Accredited fingerprint examiners in Australia undergo an assessment by the National Institute of Forensic Science’s Australian Field Forensic Science Accreditation Board (AFFSAB) before they can call themselves ‘experts’ and individual laboratories are accredited, examined, and audited by the National Association of Testing Authorities (NATA), a nationally recognised accreditation body.
In Australia, the National Automated Fingerprint Identification System (NAFIS) is housed in Canberra and operated by CrimTrac; it is a computer based system into which all jurisdictions contribute ‘tenprints’. NAFIS can be searched by all contributing jurisdictions for fingerprint matches and agreements with international law enforcement organisations allow the release of information in certain cases. By 2008 NAFIS housed 4.4 million tenprints (CrimTrac 2008) by comparison in the same year the Federal Bureau of Investigation held 200 million fingerprints (Smyth et al 2008, 10) in that year the comparative populations were USA 304.5 million: Australia 21.3 million, meaning that in the USA every 1.5 citizens were recorded but only 4.84 in Australia if all of the prints held were unique.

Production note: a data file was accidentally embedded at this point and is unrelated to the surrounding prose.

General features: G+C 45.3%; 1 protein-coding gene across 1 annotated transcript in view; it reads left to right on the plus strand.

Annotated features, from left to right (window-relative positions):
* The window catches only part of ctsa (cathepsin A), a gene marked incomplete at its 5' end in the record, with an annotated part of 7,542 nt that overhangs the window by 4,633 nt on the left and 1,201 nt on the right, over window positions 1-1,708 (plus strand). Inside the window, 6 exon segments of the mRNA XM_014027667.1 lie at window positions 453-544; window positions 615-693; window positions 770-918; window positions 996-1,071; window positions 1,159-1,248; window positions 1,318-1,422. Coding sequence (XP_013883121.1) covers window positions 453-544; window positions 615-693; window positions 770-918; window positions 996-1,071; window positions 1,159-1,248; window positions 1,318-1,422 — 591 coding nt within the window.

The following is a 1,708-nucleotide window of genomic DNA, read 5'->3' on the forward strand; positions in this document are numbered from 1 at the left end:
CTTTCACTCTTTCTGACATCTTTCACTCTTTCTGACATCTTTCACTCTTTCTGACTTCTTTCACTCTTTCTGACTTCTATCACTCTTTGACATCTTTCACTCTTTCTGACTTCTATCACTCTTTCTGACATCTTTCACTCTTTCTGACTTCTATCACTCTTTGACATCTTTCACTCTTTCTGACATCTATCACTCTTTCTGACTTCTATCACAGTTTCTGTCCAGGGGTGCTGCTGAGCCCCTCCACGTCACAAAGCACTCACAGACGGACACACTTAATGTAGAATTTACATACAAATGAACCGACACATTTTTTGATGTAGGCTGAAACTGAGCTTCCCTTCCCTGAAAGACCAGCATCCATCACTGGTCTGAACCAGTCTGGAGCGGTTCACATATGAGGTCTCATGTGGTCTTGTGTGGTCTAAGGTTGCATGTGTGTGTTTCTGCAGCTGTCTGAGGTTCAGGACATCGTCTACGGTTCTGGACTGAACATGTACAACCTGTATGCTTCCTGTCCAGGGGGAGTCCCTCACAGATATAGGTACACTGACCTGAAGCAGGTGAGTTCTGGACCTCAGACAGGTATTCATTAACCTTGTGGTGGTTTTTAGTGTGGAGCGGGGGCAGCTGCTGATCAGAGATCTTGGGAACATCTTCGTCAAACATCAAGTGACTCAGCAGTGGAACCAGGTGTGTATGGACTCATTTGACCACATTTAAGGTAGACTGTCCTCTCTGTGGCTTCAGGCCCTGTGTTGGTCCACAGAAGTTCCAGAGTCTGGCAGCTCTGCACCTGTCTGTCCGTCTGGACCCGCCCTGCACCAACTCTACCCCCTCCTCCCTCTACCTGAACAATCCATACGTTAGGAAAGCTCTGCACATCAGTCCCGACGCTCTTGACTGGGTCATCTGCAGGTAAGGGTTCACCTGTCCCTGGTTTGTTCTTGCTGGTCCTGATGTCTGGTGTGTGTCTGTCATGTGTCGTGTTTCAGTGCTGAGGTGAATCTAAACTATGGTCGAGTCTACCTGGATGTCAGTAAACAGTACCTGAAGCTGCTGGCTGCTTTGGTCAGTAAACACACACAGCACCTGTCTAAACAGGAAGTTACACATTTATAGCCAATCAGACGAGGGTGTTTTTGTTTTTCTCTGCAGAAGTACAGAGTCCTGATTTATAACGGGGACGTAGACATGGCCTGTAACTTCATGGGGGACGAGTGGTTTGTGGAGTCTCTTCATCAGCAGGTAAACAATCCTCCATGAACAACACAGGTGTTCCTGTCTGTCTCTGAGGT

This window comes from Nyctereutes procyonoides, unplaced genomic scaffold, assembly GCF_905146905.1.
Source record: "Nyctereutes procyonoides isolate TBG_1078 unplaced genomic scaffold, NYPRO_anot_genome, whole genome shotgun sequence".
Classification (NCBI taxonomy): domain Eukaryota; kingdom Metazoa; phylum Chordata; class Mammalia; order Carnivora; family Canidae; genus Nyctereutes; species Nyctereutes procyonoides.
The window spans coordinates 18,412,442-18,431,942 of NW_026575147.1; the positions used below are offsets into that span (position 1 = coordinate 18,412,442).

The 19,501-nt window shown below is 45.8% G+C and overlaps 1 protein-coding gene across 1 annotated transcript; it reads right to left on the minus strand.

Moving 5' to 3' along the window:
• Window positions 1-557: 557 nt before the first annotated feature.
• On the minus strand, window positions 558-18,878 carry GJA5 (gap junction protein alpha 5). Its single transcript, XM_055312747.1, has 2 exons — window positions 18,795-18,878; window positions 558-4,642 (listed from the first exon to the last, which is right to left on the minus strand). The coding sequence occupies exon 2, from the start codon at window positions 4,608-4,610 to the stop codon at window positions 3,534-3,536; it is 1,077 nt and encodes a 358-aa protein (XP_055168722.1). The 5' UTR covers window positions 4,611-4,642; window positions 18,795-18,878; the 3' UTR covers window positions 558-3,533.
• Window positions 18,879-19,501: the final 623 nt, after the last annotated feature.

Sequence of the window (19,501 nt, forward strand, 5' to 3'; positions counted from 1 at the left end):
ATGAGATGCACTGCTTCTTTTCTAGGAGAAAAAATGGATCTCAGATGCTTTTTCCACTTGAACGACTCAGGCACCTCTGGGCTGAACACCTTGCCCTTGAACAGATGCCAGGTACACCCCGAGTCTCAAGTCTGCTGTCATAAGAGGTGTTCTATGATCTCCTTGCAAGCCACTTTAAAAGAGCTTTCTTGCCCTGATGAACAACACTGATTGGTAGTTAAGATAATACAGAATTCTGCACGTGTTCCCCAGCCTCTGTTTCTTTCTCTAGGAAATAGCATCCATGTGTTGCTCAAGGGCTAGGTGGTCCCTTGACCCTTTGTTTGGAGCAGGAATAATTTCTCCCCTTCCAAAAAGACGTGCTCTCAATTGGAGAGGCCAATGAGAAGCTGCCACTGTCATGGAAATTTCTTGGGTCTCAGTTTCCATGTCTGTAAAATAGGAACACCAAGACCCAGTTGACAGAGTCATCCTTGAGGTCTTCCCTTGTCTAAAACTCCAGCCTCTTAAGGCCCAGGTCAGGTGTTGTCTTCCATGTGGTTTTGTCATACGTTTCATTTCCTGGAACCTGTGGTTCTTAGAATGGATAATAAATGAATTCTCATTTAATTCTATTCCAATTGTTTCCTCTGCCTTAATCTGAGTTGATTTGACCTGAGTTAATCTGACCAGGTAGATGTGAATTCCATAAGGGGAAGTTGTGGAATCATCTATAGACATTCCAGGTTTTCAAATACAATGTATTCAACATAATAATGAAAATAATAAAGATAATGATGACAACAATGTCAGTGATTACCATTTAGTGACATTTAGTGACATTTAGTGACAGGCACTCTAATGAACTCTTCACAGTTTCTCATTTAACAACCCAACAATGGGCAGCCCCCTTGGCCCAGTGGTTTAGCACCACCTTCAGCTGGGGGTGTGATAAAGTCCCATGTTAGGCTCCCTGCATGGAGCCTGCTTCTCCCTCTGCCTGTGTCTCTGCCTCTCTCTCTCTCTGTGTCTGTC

In 2011 NAFIS holdings had grown to 5.6 million tenprints representing 3.3 million people (CrimTrac 2011).
Lip prints can be of use and were successful in matching the victim of a hit and run traffic crash with a vehicle when they were left on the vehicle’s bumper during impact (Smyth et al 2008, 10). However, the author has not been able to discover any published research on the reliability of using this method of comparison.
© Hadyn R Green 2014